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The 12 Days of z-mas
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Linux was brought to the mainframe over 12 years, started by a college intern. When I heard about the project, while most of my friends laughed, I was intrigued. What if our existing mainframe customers could take Linux applications and run them on the mainframe and benefit from our virtualization and reliability. Add hipersockets to enhance the ability to access existing mainframe applications and data and you might have something. The rest is history.
Let's take a closer look at the top 12 reasons for running workloads on System z – we'll cover each of them in more details in coming weeks/months.
The first 3 are the typically cited ones – 1). software license costs (due to the incredibly powerful z196 and now zEC12 systems), 2). energy efficiency and 3). large scale virtualization (including TCO- see below). But there are many more.
Fourth, there's workload management. Our clients typically run in the 80% CPU range, which is 2-3x more than what analysts recommend on distributed (x86) servers.
Fifth, there's disaster recovery. Look at the true cost of providing this on distributed systems and compare, including all the configuration required. Why risk your business?
Sixth, there's security. Consider the cost of not only complying with audits and proving your data is protected and isolated but also the cost of being found in non-compliance. Advantage Z.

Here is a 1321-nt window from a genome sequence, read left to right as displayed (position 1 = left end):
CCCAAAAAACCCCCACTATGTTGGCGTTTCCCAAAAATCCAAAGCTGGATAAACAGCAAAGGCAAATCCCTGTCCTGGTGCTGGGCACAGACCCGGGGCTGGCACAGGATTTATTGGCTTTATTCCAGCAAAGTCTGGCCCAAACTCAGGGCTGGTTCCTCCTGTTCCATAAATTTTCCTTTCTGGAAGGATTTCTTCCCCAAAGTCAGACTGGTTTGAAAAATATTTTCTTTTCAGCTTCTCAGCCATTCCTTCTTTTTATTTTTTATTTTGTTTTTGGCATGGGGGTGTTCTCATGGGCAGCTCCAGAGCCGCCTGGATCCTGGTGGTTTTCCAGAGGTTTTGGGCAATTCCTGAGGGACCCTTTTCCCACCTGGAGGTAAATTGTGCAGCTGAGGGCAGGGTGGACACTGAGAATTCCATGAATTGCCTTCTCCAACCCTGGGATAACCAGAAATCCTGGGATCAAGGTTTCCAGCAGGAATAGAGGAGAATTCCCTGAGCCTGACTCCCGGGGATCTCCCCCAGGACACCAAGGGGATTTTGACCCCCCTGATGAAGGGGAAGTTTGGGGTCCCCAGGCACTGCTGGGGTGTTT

Seventh, there's reliability. How much time do you spend after an outage in post mortem calls with the typical finger pointing exercises from all the distributed teams. (see the Sicoob video www.youtube.com/watch?v=E8cdYINr32M). Z hardware mean-time-to-failure measured in years (double digits).
Eighth, there's scalability, especially I/O bandwidth and CPU on Demand. Private clouds need capacity “instantly” - compare the Z model with procuring/re-provisioning x86 servers.
Ninth, there's the data center footprint. Many enterprises and institutions have limited space but have need to grow as they expand services and leverage their infrastructure.
Tenth, consider the overall TCO. Look at the ability to maintain your data center with fewer people on a unit cost that scales almost infinitely. Hard to ignore.
Eleventh is open. Starting with OpenStack in z/VM (with XCAT inside). Much more to come.
Twelfth and most importantly are the numerous client examples where they're seeing real value in their every day business operations– check out some client stories from: Nationwide, Algar Telecom, Blue Cross and Blue Shield of Minnesota, German Pension Fund, and Bank of Tokyo-Mitsubishi UFJ.
So, what the heck are you waiting for!
Find out more at http://www.ibm.com/systems/zlinux
Mike Baskey is an IBM Distinguished Engineer and member of the IBM Academy of Technology. He served as chairman of the DMTF standards board from 2007 to 2011 and is now the Chief Architect for Management for System z with specific focus on cloud, IT analytics and mobile.